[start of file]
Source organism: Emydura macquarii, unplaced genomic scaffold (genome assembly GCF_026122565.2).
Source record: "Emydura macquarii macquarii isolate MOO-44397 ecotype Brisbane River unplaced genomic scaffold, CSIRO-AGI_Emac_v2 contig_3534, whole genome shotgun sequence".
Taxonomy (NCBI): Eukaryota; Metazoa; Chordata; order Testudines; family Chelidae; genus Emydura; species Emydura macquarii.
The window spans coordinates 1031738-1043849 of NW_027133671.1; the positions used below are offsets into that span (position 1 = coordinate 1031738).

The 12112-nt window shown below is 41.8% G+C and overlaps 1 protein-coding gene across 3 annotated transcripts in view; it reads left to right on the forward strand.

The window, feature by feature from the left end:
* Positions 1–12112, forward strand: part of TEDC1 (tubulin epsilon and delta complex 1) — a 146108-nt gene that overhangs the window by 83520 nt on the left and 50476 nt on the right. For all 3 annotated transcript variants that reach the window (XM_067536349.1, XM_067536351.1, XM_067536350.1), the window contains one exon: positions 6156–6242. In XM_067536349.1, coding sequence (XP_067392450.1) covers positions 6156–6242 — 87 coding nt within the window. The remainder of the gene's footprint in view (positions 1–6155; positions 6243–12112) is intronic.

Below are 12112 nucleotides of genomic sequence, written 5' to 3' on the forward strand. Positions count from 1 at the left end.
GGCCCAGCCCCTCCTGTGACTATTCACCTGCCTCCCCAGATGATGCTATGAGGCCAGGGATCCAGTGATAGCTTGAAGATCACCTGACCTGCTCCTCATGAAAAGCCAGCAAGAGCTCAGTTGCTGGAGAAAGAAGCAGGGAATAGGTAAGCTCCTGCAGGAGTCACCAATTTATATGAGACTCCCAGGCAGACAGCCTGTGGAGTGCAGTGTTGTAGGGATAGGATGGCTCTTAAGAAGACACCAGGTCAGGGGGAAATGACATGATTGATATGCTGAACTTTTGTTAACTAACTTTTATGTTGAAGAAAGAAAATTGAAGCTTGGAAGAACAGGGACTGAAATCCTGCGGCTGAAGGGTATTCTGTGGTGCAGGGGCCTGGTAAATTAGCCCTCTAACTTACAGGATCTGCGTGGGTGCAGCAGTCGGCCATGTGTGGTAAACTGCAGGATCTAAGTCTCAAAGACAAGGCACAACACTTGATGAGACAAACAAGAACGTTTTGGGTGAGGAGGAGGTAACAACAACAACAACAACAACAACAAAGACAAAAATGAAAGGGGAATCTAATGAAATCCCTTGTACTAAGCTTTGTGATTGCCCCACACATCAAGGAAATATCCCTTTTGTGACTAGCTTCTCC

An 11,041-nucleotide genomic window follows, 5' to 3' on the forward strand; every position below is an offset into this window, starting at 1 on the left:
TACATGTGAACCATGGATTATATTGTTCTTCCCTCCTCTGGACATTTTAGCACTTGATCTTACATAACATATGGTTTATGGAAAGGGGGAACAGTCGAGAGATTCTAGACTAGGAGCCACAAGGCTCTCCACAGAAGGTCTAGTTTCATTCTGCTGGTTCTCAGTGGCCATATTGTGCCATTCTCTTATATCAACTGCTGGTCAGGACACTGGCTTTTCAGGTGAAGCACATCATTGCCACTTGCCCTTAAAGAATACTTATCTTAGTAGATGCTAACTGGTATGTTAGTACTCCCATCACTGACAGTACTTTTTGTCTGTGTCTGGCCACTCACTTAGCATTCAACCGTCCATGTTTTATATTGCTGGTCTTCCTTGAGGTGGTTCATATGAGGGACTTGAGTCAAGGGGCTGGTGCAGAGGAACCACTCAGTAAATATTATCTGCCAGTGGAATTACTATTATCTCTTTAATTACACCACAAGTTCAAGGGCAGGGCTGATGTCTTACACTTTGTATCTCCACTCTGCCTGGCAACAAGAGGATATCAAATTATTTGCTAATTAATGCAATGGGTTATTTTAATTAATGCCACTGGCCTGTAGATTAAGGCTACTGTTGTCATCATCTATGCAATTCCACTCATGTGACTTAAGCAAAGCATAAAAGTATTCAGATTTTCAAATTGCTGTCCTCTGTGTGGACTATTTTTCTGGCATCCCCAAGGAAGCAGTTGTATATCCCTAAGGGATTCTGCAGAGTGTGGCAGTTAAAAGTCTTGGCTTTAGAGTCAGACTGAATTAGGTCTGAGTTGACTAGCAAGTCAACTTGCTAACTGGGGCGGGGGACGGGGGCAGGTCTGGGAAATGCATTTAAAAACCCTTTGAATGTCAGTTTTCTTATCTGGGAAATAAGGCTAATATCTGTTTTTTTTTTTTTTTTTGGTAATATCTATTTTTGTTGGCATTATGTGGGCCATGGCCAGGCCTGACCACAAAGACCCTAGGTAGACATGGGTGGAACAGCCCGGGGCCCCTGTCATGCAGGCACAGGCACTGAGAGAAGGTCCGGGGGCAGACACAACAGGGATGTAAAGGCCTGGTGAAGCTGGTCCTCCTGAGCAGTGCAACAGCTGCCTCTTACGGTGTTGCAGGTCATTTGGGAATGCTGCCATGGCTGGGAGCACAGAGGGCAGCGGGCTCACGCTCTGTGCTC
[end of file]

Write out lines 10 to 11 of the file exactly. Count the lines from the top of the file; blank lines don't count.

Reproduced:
An 11,041-nucleotide genomic window follows, 5' to 3' on the forward strand; every position below is an offset into this window, starting at 1 on the left:
TACATGTGAACCATGGATTATATTGTTCTTCCCTCCTCTGGACATTTTAGCACTTGATCTTACATAACATATGGTTTATGGAAAGGGGGAACAGTCGAGAGATTCTAGACTAGGAGCCACAAGGCTCTCCACAGAAGGTCTAGTTTCATTCTGCTGGTTCTCAGTGGCCATATTGTGCCATTCTCTTATATCAACTGCTGGTCAGGACACTGGCTTTTCAGGTGAAGCACATCATTGCCACTTGCCCTTAAAGAATACTTATCTTAGTAGATGCTAACTGGTATGTTAGTACTCCCATCACTGACAGTACTTTTTGTCTGTGTCTGGCCACTCACTTAGCATTCAACCGTCCATGTTTTATATTGCTGGTCTTCCTTGAGGTGGTTCATATGAGGGACTTGAGTCAAGGGGCTGGTGCAGAGGAACCACTCAGTAAATATTATCTGCCAGTGGAATTACTATTATCTCTTTAATTACACCACAAGTTCAAGGGCAGGGCTGATGTCTTACACTTTGTATCTCCACTCTGCCTGGCAACAAGAGGATATCAAATTATTTGCTAATTAATGCAATGGGTTATTTTAATTAATGCCACTGGCCTGTAGATTAAGGCTACTGTTGTCATCATCTATGCAATTCCACTCATGTGACTTAAGCAAAGCATAAAAGTATTCAGATTTTCAAATTGCTGTCCTCTGTGTGGACTATTTTTCTGGCATCCCCAAGGAAGCAGTTGTATATCCCTAAGGGATTCTGCAGAGTGTGGCAGTTAAAAGTCTTGGCTTTAGAGTCAGACTGAATTAGGTCTGAGTTGACTAGCAAGTCAACTTGCTAACTGGGGCGGGGGACGGGGGCAGGTCTGGGAAATGCATTTAAAAACCCTTTGAATGTCAGTTTTCTTATCTGGGAAATAAGGCTAATATCTGTTTTTTTTTTTTTTTTTGGTAATATCTATTTTTGTTGGCATTATGTGGGCCATGGCCAGGCCTGACCACAAAGACCCTAGGTAGACATGGGTGGAACAGCCCGGGGCCCCTGTCATGCAGGCACAGGCACTGAGAGAAGGTCCGGGGGCAGACACAACAGGGATGTAAAGGCCTGGTGAAGCTGGTCCTCCTGAGCAGTGCAACAGCTGCCTCTTACGGTGTTGCAGGTCATTTGGGAATGCTGCCATGGCTGGGAGCACAGAGGGCAGCGGGCTCACGCTCTGTGCTC